Fall Protection: Selecting Connecting Devices
Toolbox talks often make reference to the ABC’s of fall protection–Anchorage, Body Harness, and Connecting Device. In this post, our focus is the letter C.
The connecting devices are the literal lifeline between the two other points of the fall arrest system.
All connection devices work best when the anchorage point is directly overhead. There are different types of connecting devices, such as:
* Shock Absorbing Lanyard *Non-shock Absorbing Lanyard * Self-Retracting Lifelines (SRLs)
Most commonly, workers need a shock absorbing lanyard. This is normally a 6-foot line that secures the worker’s full body harness to the anchorage. These lines are flexible and absorb shock by providing deceleration distance in case of a fall. They can reduce fall arresting forces by up to 80 percent when used properly. Non-shock absorbing lanyards can be retrofit with shock absorber packs that provide shock absorbing capability.
Self-retracting lifelines allow greater mobility for the worker and activate after just two feet of a fall (shock absorbing lanyards activate after a six-foot fall arrest). Self-retracting lifelines can limit the risk of the worker hitting the ground with only two feet before activation. SRLs further categorized as shown below.
All lanyards and SRLs should be hooked up properly each time they are in use and checked regularly for wear and tear on the outside webbing.
Lanyard Length and Total Fall Clearance Distance
Selection of lanyards must consider the total fall clearance distance of a potential fall. The total fall clearance distance is the vertical distance from the anchor to the nearest lower obstruction that a falling worker would impact, such as a structural member or the ground. Five basic factors make up this distance: 1) lanyard length, 2) deceleration distance of the energy absorber in a shock-absorbing lanyard or a shockpack lanyard, 3) estimated materials stretch, 4) estimated D-ring movement, and 5) height of the suspended worker.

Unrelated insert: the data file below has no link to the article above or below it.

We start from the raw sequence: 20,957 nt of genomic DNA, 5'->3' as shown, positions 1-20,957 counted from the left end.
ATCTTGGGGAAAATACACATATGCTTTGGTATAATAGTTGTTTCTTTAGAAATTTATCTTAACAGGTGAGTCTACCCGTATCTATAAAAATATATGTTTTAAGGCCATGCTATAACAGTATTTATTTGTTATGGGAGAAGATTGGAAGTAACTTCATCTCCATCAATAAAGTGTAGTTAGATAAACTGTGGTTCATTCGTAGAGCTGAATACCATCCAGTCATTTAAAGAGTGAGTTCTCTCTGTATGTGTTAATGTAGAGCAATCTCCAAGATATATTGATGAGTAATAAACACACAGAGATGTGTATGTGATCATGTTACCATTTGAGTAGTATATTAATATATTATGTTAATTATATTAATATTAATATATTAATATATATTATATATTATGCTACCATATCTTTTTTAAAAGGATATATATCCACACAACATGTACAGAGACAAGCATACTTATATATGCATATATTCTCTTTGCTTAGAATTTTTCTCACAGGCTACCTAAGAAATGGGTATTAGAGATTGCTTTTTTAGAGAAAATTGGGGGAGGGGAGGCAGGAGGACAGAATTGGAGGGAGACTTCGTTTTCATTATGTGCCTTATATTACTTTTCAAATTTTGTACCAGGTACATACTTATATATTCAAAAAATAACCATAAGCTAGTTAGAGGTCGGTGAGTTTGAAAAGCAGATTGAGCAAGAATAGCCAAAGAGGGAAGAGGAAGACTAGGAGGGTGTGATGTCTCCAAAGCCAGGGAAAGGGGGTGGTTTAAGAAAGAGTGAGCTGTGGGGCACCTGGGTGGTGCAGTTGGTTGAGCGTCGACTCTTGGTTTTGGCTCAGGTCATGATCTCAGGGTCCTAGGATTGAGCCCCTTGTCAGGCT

The illustration below shows how these factors affect total fall clearance distance for a 6-foot worker using a 6-foot lanyard anchored overhead. Safely arresting the fall of a 6-foot worker using a 6-foot lanyard requires approximately 17.5 feet of clearance from the anchorage point to the nearest lower obstruction. Were as the SRL (Class A) requires approximately 4-feet of clearance below one’s feet when properly anchored overhead.
In cases where vertical lifelines or horizontal lifelines are used, calculations of total fall clearance distances must also include the slip of the rope grab plus lifeline stretch (vertical lifeline) or the displacement plus stretch of the lifeline (horizontal lifeline). For anchorage below standing D-ring level, careful calculation and a larger shock-pack are required to control arresting force. The required total fall clearance distance may be shortened in any setup by using a shorter lanyard (3, 4 and 5-foot lengths) or by using a self-retracting lifeline (SRL).
Please remember that just because a connecting device might be adequate for the task, doesn’t make it the best choice. Make sure you weigh your options and always have a competent person review your selections.